How it works
In a convection oven, for example, air velocity is a measure of how much air moves along and across the baking chamber. In terms of equipment, fans and blowers create hot air recirculation in the baking chamber. The faster the air moves, the higher the convective heat flux the product receives for a proper bake.
Increasing air velocity leads to an increase in the apparent heat transfer coefficient (h); hence making convective heat flux higher.1,2 This is certainly beneficial in processes which require high energy input in initial or middle oven zones. Products bake quicker in higher airflow ovens due to the greater temperature increase per minute at the product core level. Subsequently, relevant thermal events, such as yeast kill, starch gelatinization and arrival, occur sooner when tracked by an S-curve.
Velocity of the circulating air also influences baking time. The higher the air velocity, the faster the product loses moisture and the sooner the crust forms. Weight loss, browning of crust, and firmness of baked product can be increased by increasing air velocity. For example, increasing air velocity results in drier products with a darker crust color. High-speed ovens have mechanisms which control the flow of air, these are often referred to as color-aiders.
Ovens are designed to offer an even distribution of air velocity across the baking chamber or oven band / conveyor. Even distribution of airflow is vital to maintain the quality of product delivered by convection ovens. Side-to-side airflow variation is directly related to side-to-side variation in product bake. An uneven flow of air within the chamber often leads to differences in product volume (e.g. some loaves are larger than others), variations in crust color and other quality issues.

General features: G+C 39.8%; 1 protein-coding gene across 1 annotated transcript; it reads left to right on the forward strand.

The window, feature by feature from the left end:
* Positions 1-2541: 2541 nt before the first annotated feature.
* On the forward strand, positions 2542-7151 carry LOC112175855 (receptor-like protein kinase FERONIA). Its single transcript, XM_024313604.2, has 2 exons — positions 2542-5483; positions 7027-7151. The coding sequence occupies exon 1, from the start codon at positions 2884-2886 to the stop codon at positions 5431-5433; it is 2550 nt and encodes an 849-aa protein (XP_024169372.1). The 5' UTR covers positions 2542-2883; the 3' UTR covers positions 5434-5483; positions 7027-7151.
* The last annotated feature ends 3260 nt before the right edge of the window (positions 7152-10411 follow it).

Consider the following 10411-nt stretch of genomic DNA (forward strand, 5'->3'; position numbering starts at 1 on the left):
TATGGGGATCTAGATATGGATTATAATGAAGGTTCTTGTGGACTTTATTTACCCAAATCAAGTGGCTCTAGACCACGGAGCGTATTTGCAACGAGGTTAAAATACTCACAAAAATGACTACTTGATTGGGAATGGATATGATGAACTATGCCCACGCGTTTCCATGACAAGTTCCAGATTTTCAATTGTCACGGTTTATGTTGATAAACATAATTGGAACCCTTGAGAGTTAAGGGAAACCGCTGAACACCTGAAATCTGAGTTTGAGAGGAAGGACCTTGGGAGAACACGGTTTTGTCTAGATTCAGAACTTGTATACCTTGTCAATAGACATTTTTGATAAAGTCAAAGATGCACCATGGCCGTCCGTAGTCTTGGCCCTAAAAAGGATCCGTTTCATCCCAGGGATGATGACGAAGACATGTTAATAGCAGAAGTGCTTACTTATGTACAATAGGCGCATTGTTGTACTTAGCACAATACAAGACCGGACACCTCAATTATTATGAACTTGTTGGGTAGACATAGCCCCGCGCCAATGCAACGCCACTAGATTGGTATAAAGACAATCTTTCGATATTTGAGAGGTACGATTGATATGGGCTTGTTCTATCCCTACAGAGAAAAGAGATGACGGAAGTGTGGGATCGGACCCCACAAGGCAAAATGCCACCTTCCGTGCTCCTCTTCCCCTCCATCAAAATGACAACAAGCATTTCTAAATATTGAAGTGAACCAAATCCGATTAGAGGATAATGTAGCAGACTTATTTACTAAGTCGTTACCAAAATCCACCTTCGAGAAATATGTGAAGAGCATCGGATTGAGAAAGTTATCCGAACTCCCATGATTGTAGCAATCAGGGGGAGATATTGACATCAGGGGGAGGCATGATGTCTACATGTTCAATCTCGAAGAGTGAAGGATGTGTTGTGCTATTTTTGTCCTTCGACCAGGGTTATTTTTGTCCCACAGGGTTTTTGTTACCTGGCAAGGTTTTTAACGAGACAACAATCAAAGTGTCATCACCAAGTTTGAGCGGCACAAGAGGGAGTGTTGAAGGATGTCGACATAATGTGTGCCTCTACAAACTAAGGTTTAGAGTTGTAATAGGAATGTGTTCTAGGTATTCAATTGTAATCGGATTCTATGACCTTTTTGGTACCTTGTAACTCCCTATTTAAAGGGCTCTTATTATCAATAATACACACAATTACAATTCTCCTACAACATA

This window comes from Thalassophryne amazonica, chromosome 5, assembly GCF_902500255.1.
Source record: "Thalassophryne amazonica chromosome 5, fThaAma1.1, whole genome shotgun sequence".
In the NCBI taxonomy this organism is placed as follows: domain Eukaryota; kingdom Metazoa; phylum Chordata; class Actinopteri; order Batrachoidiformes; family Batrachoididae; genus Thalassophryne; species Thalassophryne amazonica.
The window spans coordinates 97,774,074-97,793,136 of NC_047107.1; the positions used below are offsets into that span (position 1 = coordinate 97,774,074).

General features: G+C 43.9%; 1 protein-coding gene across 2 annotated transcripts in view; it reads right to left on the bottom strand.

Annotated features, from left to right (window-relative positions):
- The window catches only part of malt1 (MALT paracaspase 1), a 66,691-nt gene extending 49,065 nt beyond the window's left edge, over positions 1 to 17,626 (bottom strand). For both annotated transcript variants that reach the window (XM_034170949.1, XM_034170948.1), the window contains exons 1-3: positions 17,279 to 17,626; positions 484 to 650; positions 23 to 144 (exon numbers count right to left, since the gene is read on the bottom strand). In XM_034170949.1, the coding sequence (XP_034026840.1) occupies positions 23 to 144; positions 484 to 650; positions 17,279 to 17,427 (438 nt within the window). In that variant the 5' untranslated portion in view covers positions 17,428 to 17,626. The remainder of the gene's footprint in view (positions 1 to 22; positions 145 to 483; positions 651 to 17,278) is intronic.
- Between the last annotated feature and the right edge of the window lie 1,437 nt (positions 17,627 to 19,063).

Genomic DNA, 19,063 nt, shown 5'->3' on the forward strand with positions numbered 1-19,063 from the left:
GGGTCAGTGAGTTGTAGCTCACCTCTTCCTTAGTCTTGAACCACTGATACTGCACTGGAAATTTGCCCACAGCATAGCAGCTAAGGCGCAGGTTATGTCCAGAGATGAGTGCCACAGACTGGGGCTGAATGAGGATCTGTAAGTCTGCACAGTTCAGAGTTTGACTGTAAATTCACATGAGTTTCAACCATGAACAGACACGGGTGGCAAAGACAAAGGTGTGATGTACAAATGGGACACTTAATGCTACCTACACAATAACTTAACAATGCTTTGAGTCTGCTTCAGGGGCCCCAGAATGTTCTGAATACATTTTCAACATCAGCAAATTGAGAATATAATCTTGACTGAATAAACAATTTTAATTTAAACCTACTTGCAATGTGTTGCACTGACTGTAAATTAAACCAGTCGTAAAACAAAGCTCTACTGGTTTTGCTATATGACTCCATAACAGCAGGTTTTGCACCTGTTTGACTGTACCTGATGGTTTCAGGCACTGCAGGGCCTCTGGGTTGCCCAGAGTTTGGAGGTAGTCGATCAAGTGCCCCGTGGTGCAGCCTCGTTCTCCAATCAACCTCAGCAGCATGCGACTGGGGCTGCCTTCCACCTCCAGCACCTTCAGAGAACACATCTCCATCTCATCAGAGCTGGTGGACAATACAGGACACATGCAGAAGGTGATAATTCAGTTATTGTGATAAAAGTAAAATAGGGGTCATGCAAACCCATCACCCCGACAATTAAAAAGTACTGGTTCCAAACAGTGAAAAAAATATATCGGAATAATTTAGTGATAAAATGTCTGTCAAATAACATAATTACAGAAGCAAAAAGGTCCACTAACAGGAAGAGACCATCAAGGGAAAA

Modern high-speed bread, cracker and cookie ovens rely heavily on air to transfer heat to the product. In most cases, the contribution of convective heat flux represents values as high as 80% of the total heat transfer; the other 20% are in the form of radiant and conductive heat.
How to measure oven air velocity
Oven air velocity can be recorded by an air velocity sensor. Arrays of sensors can provide a precise picture of airflow patterns inside an oven from side to side and end to end. These sensors collect data, at product level, as the array passes through the process. The number of sensors required vary with the width of the conveyor.
Air velocity sensor arrays can help with spotting airflow differences between baking zones, concentrated air velocities on isolated parts of the conveyor, and unwanted air currents at the entrance or exit of the oven.
Here is an example for bread:
Air velocity profiles are useful in adjusting your process to maximize quality and reduce waste. The tighter the pattern of lines, the more even the air distribution is across the width of the process. By measuring air velocity design engineers are able to balance heat and airflow across the width and along the length of the process oven.
- Sluimer, P. “Baking and Cooling.” Principles of Breadmaking: Functionality of Raw Materials and Process Steps, American Association of Cereal Chemists, Inc., 2005, pp. 139–164.
- Purlis, E. “Heat and Mass Transfer during Baking.” Advances in Heat Transfer Unit Operations: Baking and Freezing in Bread Making, CRC Press, Taylor & Francis Group, LLC, 2017, pp. 173–188.